In Progress

Patio Saga

Sometimes, even the best-laid plans can go awry.  Or, in the case of our patio, the apparently-not-so-well-laid plans.

Recap:  With our landlord’s permission, and agreement to split the cost 50/50, we were going to install a brick patio to fix this big mess in our backyard next weekend.

We’d already drawn up plans in both Google Sketchup, and provided an estimate of cost to the landlord ($300-$400).  On Sunday, as Ryan headed to the store to get some tools and make sure they had all the supplies, I started digging.

Just as I finished breaking ground around the perimeter, Ryan returned from Home Depot with some bad news.  I’d totally miscalculated just how many bags of crushed granite we’d need to create the bed below the pavers.  The granite alone would cost over $350.   Add in the pavers and other necessities, and we were looking at a cost of about $600 + for the project.

“. . . scrrreeeech!”

We put the brakes on THAT immediately.

Sure, we could have skimped on the gravel bed and kept things within budget.  But doing a half-assed job would be unfair to our landlord.

So, after a moment of pathetic self-pity, I remembered just how many wonderful things we already have to  enjoy, and be thankful for, in our little rented home. I put my big girl pants back on and  looked at the bright side . . .

  1. Yay!  No backbreaking manual labor!
  2. Yay!  Saving money, finding a cheaper solution.
  3. Yay!  Finding a much more temporary, rental-friendly solution that could help my readers.  Because let’s face it, installing a brick patio is NOT an option for most renters.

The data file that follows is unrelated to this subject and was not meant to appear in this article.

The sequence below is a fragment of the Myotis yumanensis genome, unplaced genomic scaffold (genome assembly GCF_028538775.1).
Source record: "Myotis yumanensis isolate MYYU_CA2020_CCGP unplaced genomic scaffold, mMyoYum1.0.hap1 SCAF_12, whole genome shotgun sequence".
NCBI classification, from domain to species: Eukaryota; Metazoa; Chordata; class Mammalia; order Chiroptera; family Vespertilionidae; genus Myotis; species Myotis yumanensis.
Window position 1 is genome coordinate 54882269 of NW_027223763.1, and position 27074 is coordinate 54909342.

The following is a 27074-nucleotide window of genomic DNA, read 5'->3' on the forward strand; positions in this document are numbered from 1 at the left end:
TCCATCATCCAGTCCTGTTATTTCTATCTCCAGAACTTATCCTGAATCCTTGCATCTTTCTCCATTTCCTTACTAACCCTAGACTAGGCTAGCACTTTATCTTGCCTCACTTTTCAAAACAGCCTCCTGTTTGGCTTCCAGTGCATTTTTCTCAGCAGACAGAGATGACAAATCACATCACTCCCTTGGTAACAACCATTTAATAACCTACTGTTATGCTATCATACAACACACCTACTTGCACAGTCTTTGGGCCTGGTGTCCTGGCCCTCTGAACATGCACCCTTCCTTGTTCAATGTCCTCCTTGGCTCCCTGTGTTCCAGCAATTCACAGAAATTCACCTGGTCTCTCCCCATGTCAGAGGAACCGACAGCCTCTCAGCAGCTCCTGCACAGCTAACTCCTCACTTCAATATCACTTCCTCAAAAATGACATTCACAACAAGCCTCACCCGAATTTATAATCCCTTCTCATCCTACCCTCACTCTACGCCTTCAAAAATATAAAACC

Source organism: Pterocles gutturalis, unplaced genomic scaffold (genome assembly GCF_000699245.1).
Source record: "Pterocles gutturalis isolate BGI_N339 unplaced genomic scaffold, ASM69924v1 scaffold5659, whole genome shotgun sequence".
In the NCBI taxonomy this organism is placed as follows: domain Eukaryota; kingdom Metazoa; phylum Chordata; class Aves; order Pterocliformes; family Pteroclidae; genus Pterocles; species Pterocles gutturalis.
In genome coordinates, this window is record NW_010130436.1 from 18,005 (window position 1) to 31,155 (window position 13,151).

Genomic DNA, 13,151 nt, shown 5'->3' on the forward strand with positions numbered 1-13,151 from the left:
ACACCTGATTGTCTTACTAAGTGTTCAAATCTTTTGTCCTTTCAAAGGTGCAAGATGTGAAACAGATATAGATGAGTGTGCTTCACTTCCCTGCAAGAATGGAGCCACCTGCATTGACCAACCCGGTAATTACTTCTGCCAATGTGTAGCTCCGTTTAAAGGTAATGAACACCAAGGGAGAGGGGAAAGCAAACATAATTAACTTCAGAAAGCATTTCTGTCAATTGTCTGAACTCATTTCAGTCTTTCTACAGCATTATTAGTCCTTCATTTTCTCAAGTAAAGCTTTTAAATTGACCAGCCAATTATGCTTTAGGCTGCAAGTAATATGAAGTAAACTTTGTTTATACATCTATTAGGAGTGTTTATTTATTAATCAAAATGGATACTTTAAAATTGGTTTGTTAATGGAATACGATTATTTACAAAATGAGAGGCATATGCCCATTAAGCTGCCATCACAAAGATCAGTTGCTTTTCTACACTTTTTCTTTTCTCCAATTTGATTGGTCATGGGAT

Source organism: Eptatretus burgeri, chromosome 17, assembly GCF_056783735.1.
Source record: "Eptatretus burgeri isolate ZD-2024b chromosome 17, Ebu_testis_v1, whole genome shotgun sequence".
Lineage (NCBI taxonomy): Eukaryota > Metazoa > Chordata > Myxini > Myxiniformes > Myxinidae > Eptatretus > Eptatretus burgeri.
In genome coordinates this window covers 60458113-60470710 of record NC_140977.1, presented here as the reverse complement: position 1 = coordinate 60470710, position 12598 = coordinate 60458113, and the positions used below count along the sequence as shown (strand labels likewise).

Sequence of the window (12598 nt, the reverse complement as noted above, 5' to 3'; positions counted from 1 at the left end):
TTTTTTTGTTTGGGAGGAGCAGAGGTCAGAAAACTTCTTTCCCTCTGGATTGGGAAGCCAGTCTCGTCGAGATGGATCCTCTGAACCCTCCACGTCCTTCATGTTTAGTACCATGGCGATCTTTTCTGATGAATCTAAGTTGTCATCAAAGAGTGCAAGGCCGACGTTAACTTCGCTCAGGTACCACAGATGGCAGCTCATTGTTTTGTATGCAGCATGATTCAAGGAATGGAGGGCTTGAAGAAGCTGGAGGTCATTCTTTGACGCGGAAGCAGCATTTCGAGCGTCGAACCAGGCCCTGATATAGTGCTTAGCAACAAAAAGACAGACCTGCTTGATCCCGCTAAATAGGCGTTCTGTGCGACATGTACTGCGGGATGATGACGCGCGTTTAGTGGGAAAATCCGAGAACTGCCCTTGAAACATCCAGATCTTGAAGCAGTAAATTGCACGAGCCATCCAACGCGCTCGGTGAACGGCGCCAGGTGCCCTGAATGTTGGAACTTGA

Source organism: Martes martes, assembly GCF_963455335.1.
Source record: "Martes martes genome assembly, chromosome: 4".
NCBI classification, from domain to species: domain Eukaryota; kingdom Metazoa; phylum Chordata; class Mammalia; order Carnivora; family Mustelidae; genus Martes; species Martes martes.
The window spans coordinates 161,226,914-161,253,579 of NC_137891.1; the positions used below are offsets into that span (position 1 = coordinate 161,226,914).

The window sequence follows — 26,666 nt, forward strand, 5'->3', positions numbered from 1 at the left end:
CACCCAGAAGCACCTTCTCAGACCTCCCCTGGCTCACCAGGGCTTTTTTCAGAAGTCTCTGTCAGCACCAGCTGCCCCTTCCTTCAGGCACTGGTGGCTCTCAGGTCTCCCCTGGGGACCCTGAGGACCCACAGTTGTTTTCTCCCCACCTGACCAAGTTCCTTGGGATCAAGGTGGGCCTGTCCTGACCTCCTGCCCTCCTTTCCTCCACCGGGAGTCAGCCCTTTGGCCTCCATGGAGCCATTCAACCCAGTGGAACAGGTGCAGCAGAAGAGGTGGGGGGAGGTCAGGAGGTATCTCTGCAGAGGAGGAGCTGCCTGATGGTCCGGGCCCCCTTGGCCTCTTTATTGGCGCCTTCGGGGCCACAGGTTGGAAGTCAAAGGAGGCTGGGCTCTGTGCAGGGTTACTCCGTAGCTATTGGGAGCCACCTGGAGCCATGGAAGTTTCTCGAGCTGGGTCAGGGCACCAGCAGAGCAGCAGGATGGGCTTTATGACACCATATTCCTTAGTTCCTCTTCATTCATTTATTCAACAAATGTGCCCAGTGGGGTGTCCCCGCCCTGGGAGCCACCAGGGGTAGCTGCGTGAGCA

. . . and then I started flinging options at Ryan.

Let’s revisit our needs:   The porch was too narrow for our outdoor dining furniture, and we wanted to move it to the yard.  The ground formerly known as patio-central was still scrubby, uneven, and the opposite of attractive.   So what options did we consider?


Ha! You laugh.  The mention of Astroturf only makes you think of tacky outdoor areas.  Or the Brady Bunch.  But it was the first solution I thought of to easily cover the ‘area formerly planned as patio’.   Astroturf has come a long way.  It can be a much more realistic grass color and texture now.

The cheapest version comes in all sorts of colors – fake green, gray, blue, brown, taupe.

Frankly, I was dying to use this option.  Just because it’d be funny as hell to tell you guys “hey, I used Astroturf.  No, really.”   (And it’s got its merits:  Enviro Girl mentioned it last week as a viable no-water lawn alternative.  And designer Brian Patrick Flynn used it in his backyard.)

How would we do it?  We’d grade the ground to draw the water away from the house and the astroturf.  Then we’d lay weed cloth over the area.  Finally, we’d lay the astroturf, and set 4×4 boards all along the perimeter, covering the edge of the ground cover.  We’d anchor those with rebar.  Or something like that.  But are you with me?

A mulch bed

Sure, it wouldn’t be gorgeous, but a mulch bed would at least look tidy, and be easy to maintain, and keep graded.  (Water runoff is an issue for this area.)   But it would probably be too soft and potentially dusty under the table.  Next!


“What if we bought a bunch of sheets of plywood, laid them down side to side on the ground, and anchored them in place with rebar and a border of 4x4s?”  Ryan looks over at me with that “I thought I had a smart girlfriend, but maybe not” look that he gets . . . all too often.   Ok, so that’s ridiculous.   It would look totally lame, and it would buckle and warp with every change in the weather.

Portable Wooden Decking Squares

I suddenly remembered seeing these snap-together decking squares at Ikea.  And now I know why people would buy them.  Snap together your own wooden “deck” right overtop of your cruddy ground?  And then dissemble it and take it with you when you move?  Hell yeah.  What a great idea.

But it’s probably expensive.  And Ikea was almost sold out of them last month. And did I mention expensive?

An outdoor carpet!